- Ralph Waldo Emerson
America’s cultural fixation with beauty is a complex and pervasive phenomenon. Consumers have been presented with a seemingly endless array of new products and procedures to make them beautiful–and the American public has made the process of remaking themselves into a full-time job. In 2008 alone, over 10 billion dollars was spent on cosmetic procedures in the United States, because we believe, as the American Society of Plastic Surgeons website states, that “Even a small change on the outside can create an extraordinary change on the inside, allowing an individual’s self-confidence to flourish.”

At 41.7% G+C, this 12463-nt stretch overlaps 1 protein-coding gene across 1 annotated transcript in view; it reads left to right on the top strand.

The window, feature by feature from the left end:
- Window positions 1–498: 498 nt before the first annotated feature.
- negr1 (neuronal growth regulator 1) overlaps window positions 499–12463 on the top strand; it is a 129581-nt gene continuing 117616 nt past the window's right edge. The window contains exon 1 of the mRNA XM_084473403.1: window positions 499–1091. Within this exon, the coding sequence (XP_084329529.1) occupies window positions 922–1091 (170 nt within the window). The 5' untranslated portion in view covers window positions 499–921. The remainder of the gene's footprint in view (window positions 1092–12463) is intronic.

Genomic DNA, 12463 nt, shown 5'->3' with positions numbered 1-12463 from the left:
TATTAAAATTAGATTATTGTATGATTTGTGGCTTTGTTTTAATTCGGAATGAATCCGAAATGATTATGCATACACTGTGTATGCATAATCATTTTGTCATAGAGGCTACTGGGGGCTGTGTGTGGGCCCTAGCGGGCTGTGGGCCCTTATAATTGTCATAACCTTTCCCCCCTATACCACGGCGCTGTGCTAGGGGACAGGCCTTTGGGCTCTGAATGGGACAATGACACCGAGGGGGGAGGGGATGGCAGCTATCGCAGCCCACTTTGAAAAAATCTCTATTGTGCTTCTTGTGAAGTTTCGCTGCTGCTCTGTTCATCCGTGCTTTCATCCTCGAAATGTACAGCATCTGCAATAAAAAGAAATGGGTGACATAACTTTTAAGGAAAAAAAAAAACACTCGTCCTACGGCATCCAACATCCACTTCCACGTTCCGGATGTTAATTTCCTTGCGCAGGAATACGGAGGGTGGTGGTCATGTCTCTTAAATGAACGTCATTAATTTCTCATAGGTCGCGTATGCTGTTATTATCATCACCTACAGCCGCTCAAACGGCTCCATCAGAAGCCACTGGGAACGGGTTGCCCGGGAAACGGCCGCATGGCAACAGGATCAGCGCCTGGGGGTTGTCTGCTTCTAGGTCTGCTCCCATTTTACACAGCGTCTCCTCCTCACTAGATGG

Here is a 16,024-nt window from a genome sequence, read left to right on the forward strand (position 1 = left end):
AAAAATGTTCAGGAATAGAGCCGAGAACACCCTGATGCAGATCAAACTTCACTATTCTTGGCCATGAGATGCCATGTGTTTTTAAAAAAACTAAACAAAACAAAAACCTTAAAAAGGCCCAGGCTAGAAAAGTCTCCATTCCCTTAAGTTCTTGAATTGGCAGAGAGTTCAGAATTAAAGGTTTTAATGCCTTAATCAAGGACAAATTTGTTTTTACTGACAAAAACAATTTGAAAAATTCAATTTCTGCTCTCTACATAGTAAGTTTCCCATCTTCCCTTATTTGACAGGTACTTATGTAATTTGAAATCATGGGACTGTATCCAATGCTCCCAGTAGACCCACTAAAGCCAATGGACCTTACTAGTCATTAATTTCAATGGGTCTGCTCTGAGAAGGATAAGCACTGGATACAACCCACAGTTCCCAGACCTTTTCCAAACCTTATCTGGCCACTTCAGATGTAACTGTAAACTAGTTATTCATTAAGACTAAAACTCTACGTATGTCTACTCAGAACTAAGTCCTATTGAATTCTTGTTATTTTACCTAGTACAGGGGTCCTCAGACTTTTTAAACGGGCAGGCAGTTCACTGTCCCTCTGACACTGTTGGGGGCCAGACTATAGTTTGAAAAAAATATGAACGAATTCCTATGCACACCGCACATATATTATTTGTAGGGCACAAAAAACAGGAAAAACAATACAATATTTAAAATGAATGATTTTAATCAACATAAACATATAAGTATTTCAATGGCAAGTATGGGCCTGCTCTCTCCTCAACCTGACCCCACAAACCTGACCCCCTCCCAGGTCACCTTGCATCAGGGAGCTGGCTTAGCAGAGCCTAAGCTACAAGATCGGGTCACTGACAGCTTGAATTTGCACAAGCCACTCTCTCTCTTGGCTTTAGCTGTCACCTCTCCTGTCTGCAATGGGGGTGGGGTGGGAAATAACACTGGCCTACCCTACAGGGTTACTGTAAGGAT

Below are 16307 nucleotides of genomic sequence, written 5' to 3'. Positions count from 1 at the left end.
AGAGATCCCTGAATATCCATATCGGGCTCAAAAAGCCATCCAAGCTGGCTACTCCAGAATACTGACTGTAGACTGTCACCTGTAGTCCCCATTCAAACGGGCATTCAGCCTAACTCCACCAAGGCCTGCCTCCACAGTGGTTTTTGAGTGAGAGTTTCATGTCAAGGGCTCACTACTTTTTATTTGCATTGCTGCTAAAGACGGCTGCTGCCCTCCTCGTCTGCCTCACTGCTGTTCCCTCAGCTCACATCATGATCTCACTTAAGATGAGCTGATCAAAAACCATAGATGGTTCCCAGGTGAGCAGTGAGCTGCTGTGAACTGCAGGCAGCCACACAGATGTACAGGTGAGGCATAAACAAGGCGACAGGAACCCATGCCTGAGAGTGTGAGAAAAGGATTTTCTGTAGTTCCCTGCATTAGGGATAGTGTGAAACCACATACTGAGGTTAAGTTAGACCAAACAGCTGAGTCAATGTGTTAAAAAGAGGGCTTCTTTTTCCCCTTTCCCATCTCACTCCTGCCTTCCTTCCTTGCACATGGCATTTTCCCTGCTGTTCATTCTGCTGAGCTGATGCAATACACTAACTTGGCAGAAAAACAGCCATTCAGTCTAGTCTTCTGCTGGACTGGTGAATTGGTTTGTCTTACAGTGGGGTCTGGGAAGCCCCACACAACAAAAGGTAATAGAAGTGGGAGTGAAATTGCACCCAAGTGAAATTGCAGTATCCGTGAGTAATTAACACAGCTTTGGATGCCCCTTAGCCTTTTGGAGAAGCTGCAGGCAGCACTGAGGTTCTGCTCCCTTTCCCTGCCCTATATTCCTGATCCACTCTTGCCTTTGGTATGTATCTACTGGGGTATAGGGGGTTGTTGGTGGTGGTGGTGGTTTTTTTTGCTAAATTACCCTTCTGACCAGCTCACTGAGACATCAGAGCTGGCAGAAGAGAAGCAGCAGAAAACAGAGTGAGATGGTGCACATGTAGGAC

In 2006, I set out to make this collection of photographs, inspired both by a personal struggle with body issues, and by a long history in the beauty business. In photographing these doctor’s offices, I not only developed a visual record of the mid-to-late 2000’s beauty zeitgeist, but I was able to begin to reconcile my own relationship with beauty. The project became less about the actual place or thing, than the emotional, psychological, political significance of the subject–for myself as an artist–and for those who sought their salvation in these chairs, beds, machines and tools.